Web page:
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House purchase lending falls as remortgaging continues to dominate – UK Finance

  • 14/08/2018
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House purchase lending falls as remortgaging continues to dominate – UK Finance
The number of first-time buyers in June remained higher than home movers, but house purchase lending was down against the same month last year, data has found.


First-time buyer mortgages completed in June totalled 34,900, a drop of 3.6% compared with the same month a year earlier, according to the latest figures released by UK Finance.

The £5.8bn of first-time buyer lending in the month was 1.7% down year-on-year, with the average first-time buyer aged 30 and having a gross household income of £42,000.

There were 33,700 new home mover mortgages completed in June, 7.9% down on the same month in 2017, with the £7.3bn of new lending in the month also down 6.4%.

The average home mover was 39 and had a gross household income of £56,000.



In contrast remortgaging continued to push forward with 37,400 new homeowner remortgages completed in June, up 8.4% from the same month a year earlier.

The £6.8bn of remortgaging in the month was also 13.3% up year-on-year.


Buy-to-let mortgages

Buy-to-let (BTL) home purchase mortgages completed in June dropped sharply by 19.4% to 5,400 while the £0.8bn lending was 11.1% down.

There were 12,600 new buy-to-let (BTL) remortgages completed in the month of June, the same as June 2017. By value this was £2.0bn of lending in the month, the same year-on-year.

Jackie Bennett, director of mortgages at UK Finance (pictured), said: “Remortgaging continued to dominate in June with figures up 13% on the same period last year as existing two and three year products came to an end and borrowers opted for new deals.

“Despite a boost in recent months, speculation of a base rate rise saw the market remain relatively subdued with year-on-year declines in activity among both first-time buyers and home movers as customers adopted a wait and see approach.

“House price inflation has moderated in recent months yet it still remains above earnings growth, and so affordability is still a challenge for would-be borrowers.

“And although the full impact has yet to be felt, tax and regulatory changes continue to bear down on borrowing activity in the buy-to-let purchase market,” she added.


Continuation of housing challenges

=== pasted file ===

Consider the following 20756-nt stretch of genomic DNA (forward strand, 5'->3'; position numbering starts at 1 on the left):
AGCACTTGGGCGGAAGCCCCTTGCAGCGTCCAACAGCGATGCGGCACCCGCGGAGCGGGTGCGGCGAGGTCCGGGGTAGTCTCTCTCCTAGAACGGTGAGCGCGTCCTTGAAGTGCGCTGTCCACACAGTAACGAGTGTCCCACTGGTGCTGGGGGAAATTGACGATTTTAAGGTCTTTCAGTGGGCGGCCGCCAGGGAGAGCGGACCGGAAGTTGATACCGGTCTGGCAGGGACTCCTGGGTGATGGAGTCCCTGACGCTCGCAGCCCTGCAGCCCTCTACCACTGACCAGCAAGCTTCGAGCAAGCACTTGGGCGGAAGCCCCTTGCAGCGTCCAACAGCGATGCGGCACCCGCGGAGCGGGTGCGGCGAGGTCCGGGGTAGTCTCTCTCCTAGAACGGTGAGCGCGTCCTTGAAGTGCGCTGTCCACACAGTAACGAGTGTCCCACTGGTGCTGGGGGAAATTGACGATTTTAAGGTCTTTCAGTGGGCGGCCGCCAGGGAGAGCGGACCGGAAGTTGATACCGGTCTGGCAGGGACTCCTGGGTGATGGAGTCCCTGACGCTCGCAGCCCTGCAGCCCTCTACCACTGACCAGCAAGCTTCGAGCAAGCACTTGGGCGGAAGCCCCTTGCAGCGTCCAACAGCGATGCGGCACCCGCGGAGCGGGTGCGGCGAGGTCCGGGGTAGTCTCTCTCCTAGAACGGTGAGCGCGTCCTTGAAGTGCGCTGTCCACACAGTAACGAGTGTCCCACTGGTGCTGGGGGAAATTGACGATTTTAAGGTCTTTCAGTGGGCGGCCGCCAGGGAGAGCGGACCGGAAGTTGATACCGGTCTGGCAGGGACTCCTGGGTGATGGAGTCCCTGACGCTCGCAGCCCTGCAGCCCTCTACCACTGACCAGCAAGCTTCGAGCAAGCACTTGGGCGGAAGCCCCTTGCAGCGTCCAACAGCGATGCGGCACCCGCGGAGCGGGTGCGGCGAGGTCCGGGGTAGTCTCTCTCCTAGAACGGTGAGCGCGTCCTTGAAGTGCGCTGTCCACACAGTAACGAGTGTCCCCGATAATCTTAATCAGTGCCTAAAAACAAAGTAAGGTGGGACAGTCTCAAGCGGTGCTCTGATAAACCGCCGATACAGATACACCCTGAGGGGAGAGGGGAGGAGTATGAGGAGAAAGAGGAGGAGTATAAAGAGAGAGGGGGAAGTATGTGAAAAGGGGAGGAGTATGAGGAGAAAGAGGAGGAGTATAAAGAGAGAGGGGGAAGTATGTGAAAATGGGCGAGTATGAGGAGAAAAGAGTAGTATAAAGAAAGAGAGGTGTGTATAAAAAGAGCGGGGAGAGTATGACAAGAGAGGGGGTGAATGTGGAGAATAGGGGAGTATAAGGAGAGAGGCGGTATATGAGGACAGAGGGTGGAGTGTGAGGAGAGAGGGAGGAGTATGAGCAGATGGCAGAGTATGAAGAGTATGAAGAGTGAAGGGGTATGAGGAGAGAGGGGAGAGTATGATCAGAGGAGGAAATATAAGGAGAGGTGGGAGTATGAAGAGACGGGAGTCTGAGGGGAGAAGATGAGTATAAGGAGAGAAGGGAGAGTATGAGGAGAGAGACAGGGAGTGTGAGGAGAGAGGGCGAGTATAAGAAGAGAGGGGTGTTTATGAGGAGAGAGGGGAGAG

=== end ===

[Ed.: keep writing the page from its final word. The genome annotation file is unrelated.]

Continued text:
John Eastgate, sales and marketing director at OneSavings Bank, said: “The housing market slowed as economic uncertainties persisted thanks to Brexit and well-founded expectations of a rate rise.

“Stamp duty continues to deter purchase activity in more expensive areas and this has consequences for the whole market, so the large fall in purchase activity is no great surprise. With activity falling, housebuilding way off its long term target and a continuing lack of political clarity on housing policy, we will surely see a continuation of current housing challenges.

“The social housing sector clearly won’t be able to plug the demand gap, with any form of additional funding conspicuous by its absence in the social housing green paper. All this means is that as demand for housing continues to grow, supply isn’t rising fast enough, so rather than taxing the private rental sector more, as has been speculated, it should be seen as part of the solution.”

Victoria Jefferies, proposition director at Primis and PTFS, said the demand for remortgages continued to be a key theme in the wake of the Bank of England’s rate rise.

She added: “These figures are not only testament to the hard work that brokers have done to educate their customers about the benefits of remortgaging, but also show that borrowers are eager to lock in favourable rates before any further rate rises.

“It would be great to see a rise in the number of first-time buyers next month as innovation in the mortgage market continues to heat up, making it easier for these borrowers to access the funds they need.

“Brokers and lenders are continuously looking for ways to simplify the mortgage process to ensure more people can get their foot onto the properly ladder – so watch this space.”

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